Curved creases redistribute global bending stiffness in corrugations: theory and experimentation

Abstract

Corrugations offer a convenient way to make thin, lightweight sheets into stiff structures. However, traditional, v-shaped corrugations made from straight creases result in highly anisotropic stiffness which leads to undesirable flexibility in some directions of loading. In this paper, we explore the bending stiffness of curved-crease corrugations with a planar midsurface—developable corrugations made by folding thin sheets about curves and without linerboard covers on the top or bottom. The curved-crease corrugations break symmetry in the pattern and can redistribute stiffness to resist bending deformations in multiple directions. To study these systems, we formulate a framework for predicting the bending stiffness of any planar-midsurface corrugation from its multiple geometric features at different scales. We use the framework to create two predictive methods that provide valuable insight into the global stiffness of corrugations without a detailed analysis. Results from these methods match well with experimental, three-point bending tests of five corrugation geometries made from polyester film. We found that corrugations with elliptical or parabolic curved-creases that intersect with one edge of the pattern are best at redistributing stiffness in multiple directions. While a straight-crease pattern has a stiffness of about 4 N/mm in one direction and about 0 N/mm in the other, a parabolic crease pattern has a stiffness of about 2.5 N/mm in both directions. These curved-crease corrugations can enable the self-assembly and fabrication of practical, stiff structures from simple, developable sheets.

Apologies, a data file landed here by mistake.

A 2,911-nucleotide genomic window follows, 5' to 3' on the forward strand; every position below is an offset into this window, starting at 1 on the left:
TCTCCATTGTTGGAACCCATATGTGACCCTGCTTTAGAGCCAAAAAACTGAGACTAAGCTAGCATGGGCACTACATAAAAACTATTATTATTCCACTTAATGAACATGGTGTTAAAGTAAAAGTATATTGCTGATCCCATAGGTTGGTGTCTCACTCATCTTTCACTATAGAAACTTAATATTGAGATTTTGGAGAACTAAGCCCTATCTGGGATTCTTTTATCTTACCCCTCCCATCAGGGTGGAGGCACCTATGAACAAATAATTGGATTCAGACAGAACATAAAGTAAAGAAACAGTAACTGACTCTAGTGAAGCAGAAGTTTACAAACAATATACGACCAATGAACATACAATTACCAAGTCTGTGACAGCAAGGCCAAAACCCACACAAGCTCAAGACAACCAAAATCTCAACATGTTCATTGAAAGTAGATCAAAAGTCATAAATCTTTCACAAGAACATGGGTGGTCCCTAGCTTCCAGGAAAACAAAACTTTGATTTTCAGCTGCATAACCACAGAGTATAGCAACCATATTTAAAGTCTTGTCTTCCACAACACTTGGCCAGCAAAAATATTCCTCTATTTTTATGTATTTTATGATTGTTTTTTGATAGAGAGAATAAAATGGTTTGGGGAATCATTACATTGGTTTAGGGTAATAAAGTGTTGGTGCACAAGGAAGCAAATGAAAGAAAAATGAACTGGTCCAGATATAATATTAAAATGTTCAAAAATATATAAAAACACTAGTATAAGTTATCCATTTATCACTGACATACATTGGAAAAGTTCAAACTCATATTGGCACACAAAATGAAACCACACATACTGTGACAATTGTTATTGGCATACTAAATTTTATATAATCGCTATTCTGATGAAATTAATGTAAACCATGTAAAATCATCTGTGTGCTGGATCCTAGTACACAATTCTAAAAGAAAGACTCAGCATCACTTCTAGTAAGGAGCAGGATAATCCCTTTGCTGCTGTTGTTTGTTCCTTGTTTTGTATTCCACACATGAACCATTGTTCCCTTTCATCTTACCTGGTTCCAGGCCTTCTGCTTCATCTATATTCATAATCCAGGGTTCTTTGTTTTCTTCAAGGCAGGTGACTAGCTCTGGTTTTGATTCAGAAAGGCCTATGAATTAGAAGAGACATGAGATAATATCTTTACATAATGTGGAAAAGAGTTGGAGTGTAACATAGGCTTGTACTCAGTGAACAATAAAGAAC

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Acknowledgements

We thank Jack Riley (University of Michigan) for his preliminary experimental work on curved parabolas that verified their unique characteristics and fueled our curiosity for curved-crease corrugations, as a whole.

Funding

The authors thank the Office of Naval Research for their financial support (Grant No. N00014-18-1-2015). The first author thanks the National Science Foundation Graduate Research Fellowship Program for their support (Grant No. DGE 1256260).

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Correspondence to Evgueni T. Filipov.

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Appendix: Details on the crease pattern geometries

Appendix: Details on the crease pattern geometries

In this appendix, we give the specific functions used to generate the flat crease patterns shown in Fig. 3. We also present the values we used in the functions so that our results can be further examined or replicated. Note that for each of the five geometries, \(W = 100\) mm, \(H = 100\) mm, \(n_s = 5\), and \(i \in \{1, 2, 3, 4, 5\}\).

Straight-crease corrugation For the straight-crease corrugation, there is one input besides the constraining assumptions: \(a_i\). The function defining the \(i{{{\text {th}}}}\) curve of the crease pattern is,

$$\begin{aligned} y_i = a_i, \end{aligned}$$
(11)

where,

$$\begin{aligned} a_i = \dfrac{H}{n_s}i. \end{aligned}$$
(12)

The functions are defined in the domain \(-W/2 \le x \le W/2\). An example crease pattern used in the analyses and experimentation is shown in Fig. 3a with corresponding parameter values in Table 1.